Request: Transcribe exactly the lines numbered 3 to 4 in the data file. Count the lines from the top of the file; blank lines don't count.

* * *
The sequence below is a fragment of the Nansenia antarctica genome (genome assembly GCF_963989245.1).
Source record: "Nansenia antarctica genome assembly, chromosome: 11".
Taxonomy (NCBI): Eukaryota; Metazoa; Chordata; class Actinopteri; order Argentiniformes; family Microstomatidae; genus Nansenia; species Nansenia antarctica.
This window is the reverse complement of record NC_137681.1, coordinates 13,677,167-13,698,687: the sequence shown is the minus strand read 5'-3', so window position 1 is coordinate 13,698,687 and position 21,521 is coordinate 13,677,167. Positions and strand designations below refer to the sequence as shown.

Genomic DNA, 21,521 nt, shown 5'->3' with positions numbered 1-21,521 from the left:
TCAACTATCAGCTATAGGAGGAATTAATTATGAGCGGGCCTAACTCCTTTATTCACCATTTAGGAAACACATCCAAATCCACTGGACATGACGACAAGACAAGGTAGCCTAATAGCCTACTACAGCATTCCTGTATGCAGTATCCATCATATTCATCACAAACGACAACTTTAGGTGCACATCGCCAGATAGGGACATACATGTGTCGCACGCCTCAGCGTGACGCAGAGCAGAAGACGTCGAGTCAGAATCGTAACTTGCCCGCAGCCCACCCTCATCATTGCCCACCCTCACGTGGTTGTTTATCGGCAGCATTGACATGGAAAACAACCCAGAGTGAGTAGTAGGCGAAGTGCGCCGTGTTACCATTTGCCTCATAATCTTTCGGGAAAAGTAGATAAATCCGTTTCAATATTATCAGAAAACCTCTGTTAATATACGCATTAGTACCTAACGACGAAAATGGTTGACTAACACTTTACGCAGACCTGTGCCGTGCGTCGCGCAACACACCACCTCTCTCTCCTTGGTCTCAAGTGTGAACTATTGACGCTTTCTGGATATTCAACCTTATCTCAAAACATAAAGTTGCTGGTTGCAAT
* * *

Taxonomy (NCBI): Eukaryota; Metazoa; Chordata; class Actinopteri; order Argentiniformes; family Microstomatidae; genus Nansenia; species Nansenia antarctica.
This window is the reverse complement of record NC_137681.1, coordinates 13,677,167-13,698,687: the sequence shown is the minus strand read 5'-3', so window position 1 is coordinate 13,698,687 and position 21,521 is coordinate 13,677,167. Positions and strand designations below refer to the sequence as shown.